Shirin Ebadi, the first Muslim woman to receive the Nobel Peace Prize, used the ceremony in Oslo yesterday to send a tough anti-war message to President George Bush's government in Washington.
The 56-year-old Iranian lawyer and human rights campaigner, her country's first female judge before being stripped of the job in 1979 following the Islamic revolution, told the audience that it was worrying when human rights were violated by the Western democracies that had first introduced the principles.
Without citing the United States by name, she singled out the Iraq war and the treatment of "illegal combatants" in the prison camp at Guantanamo Bay for condemnation.
"In the past two years, some states have violated the universal principles and laws of human rights by using the events of September 11 and the war on international terrorism as a pretext," she said in her acceptance speech.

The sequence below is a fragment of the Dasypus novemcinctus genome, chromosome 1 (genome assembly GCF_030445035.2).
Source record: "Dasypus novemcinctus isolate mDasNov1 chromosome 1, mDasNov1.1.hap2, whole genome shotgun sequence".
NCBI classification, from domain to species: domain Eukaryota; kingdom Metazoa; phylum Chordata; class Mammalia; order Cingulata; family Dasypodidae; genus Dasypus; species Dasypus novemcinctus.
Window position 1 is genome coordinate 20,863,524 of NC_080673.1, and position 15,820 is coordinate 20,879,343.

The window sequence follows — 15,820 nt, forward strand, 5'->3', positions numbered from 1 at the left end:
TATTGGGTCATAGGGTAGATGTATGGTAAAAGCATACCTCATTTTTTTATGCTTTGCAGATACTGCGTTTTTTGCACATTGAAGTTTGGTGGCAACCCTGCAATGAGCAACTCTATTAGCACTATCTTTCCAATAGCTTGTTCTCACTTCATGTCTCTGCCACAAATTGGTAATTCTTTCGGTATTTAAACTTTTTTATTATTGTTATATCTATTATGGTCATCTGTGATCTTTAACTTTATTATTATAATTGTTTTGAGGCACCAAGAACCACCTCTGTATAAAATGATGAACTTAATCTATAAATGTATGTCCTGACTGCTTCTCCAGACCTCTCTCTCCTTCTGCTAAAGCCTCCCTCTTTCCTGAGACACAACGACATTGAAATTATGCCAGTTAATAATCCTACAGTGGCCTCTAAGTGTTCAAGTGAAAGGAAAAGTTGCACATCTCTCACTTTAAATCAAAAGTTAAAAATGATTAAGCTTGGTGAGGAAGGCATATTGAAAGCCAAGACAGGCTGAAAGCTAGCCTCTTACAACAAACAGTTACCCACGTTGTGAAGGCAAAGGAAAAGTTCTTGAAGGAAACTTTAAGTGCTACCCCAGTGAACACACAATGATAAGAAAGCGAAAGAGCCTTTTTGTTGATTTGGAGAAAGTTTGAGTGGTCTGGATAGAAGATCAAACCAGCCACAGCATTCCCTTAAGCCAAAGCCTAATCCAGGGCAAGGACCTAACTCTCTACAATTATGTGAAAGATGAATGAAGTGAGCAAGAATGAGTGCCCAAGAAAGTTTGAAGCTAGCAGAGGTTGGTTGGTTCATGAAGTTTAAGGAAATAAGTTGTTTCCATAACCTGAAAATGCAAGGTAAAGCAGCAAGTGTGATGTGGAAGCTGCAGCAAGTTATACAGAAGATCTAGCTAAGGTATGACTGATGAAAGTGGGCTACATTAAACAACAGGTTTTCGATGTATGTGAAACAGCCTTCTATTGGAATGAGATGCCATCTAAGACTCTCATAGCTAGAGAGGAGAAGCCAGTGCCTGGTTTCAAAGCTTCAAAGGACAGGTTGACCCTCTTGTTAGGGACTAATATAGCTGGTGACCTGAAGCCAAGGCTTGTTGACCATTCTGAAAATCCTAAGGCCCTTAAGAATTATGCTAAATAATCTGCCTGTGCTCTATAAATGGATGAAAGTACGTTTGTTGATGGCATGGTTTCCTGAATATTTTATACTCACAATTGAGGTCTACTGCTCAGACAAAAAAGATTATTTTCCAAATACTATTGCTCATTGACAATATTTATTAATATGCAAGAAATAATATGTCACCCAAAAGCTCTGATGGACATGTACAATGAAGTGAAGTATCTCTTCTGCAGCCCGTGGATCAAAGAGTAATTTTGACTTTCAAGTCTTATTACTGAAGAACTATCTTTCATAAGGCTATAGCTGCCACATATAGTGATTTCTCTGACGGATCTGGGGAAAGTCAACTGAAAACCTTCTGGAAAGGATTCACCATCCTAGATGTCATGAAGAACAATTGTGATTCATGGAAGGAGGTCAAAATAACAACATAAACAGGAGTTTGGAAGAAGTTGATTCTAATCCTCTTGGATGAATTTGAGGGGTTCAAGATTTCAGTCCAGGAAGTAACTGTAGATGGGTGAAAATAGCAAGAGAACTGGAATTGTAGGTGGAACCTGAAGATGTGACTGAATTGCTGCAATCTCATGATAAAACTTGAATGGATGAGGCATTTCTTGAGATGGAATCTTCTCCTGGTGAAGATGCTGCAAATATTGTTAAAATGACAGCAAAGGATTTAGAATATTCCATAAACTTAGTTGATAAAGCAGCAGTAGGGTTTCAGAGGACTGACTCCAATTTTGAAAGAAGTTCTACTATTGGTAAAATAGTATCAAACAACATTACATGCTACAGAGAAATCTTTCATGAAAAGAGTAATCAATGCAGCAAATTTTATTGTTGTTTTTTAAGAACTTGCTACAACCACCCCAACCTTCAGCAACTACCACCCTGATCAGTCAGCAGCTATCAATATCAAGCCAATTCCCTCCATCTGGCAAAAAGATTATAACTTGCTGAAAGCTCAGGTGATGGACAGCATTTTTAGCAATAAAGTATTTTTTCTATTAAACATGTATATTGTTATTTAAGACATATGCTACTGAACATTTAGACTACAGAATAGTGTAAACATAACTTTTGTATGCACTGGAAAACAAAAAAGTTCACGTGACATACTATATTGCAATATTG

"Regulations restricting human rights and basic freedoms ... have been justified and given legitimacy under the cloak of the war on terrorism."
She also highlighted the inconsistent way that Western countries treat United Nations Security Council resolutions. "Why are certain decisions and resolutions of the Security Council binding while other resolutions of the council are not?" she said. "Why in the course of the past 35 years have the tens of UN resolutions concerning the occupation of Palestinian territories by the state of Israel not been rapidly applied?"
She pointed out that Iraq was subject to "an attack, a military assault, economic sanctions and finally military occupation", first with Security Council support and subsequently in spite of the council's opposition.
Ms Ebadi's choice for the prize has polarised opinion in Iran, where hardline Islamists have condemned it as a ploy by the US and Israel.
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